All these are clearly possibilities that the opposition is considering. The problem is that at this stage the balance of forces is still massively weighted against them. If they don't move then they clearly demonstrate their weakness and thus boost the confidence of the masses. If they do move they are escalating events and pushing the masses to counter-attack.
So it seems that their actions over the last few days are dictated by their desperate need to keep up the morale of their supporters. They are doing this by mobilising the dregs of society in these cowardly attacks of armed gangs against unarmed workers and youth. This is part of a more ling-term strategy aimed at destabilising the country and preparing more favourable conditions for reaction.
Their slogan is "the worse the better". More chaos and disorder they succeed in sowing, the more likely they feel they can start to change the balance of forces within the institutions of the state, in particular within the army tops. If they can convince some key elements at this level that the country faces "collapse" or some kind of "communist take-over" then they would be preparing the conditions for a new coup at some point in the future.
However, it is not ruled out, that faced with a desperate situation, they could be pushed into a premature action and try and base themselves on those officers who are already with them. We cannot be complacent about the situation. The Venezuelan revolution is staring reaction in the face. Any sign of weakness on the part of Chavez, or of the Venezuelan masses, would invite further aggression.
This threat will not go away. At best, it will be delayed for a further period. But the opposition will not stop until it has achieved its aim – to crush the Venezuelan masses, to give them a lesson they will not forget for a long time. We must make sure that it is the opposition that receives a lesson it won't easily forget. That will not be achieved by maintaining the status quo.
Last Sunday' massive mobilisation in Caracas shows clearly the immense power of the Venezuelan masses. They could crush the opposition a thousand times over. But this will not be done with pious appeals from the government. It is time to move into action. It is not enough to defend the revolutionary process. It must be deepened. The power of the opposition is based on its property. It owns the bulk of the media, the TV, the newspapers, the radio stations, it controls large parts of the economy. It still has substantial power. It has reserves of support within the state apparatus. Even the National Electoral Council is divided 3 to 2 in favour of Chavez. For now the NEC has taken the correct decision to challenge the signatures. However, there is no guarantee that they will stick to this. Under pressure, it would take just one of its members to shift their opinion, for it to fall into the hands of the opposition.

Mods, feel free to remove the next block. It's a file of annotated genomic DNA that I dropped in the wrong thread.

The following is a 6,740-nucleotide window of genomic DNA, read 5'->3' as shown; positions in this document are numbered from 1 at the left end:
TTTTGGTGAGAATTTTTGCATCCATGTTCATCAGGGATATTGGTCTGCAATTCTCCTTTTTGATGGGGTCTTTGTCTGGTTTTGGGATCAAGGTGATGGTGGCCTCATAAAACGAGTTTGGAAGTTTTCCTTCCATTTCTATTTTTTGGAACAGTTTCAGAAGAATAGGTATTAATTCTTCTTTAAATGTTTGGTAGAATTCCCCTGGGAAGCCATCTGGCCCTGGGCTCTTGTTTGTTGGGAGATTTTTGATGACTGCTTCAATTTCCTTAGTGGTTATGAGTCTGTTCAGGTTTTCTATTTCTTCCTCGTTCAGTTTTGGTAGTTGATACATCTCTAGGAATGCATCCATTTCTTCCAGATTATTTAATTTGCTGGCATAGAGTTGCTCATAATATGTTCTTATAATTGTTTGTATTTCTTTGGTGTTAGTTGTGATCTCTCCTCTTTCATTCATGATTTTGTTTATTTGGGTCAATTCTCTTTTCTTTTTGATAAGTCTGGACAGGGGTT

To defend itself the revolution must move forward. The property of these oligarchs should be expropriated. It should be nationalised under workers' control. However, this also is not enough. The opposition is armed and backed by the rich capitalists, behind whom stands imperialism. These forces are not going to stand idly by while the masses remove all their instruments of power from their hands. That is why it is an urgent task to organise the masses.
The first steps should be:
- call mass meetings in every working class neighbourhood and workplace; these should elect defence committees, elected by all and with the right of recall;
- workers' defence squads should be created to defend each area and each workplace;
- the Chavez government should distribute arms to these squads and provide the workers with the necessary training to use them; that is the only way the workers can seriously defend themselves against the criminal gangs that the opposition is unleashing;
- special defensive measures should be taken to protect those activists of the movement, shop stewards etc., against physical attacks; not to do all this with the excuse that this would merely provoke a reaction on the part of the opposition would be a serious dereliction of duty; the opposition is already mobilising, it needs no excuse;
- these committees and defence squads should be linked to the loyal sections of the army and measures should be taken to make sure the sons of the workers in the army stay with their class;
If such measures are taken quickly and the masses are mobilised then no force on the planet could stop the Venezuelan workers. The fascist scum would flee in the face of such a mighty movement. Not to take the above measures would be playing into the hands of the opposition. It would facilitate their manoeuvres. They may be weak now but they are preparing for the future.
The workers of the world must be vigilant. A defeat for the Venezuelan workers would represent a defeat for all workers, especially for the workers of Latin America. We repeat: the only way of stopping reaction in Venezuela today is to take the revolution forward, complete it!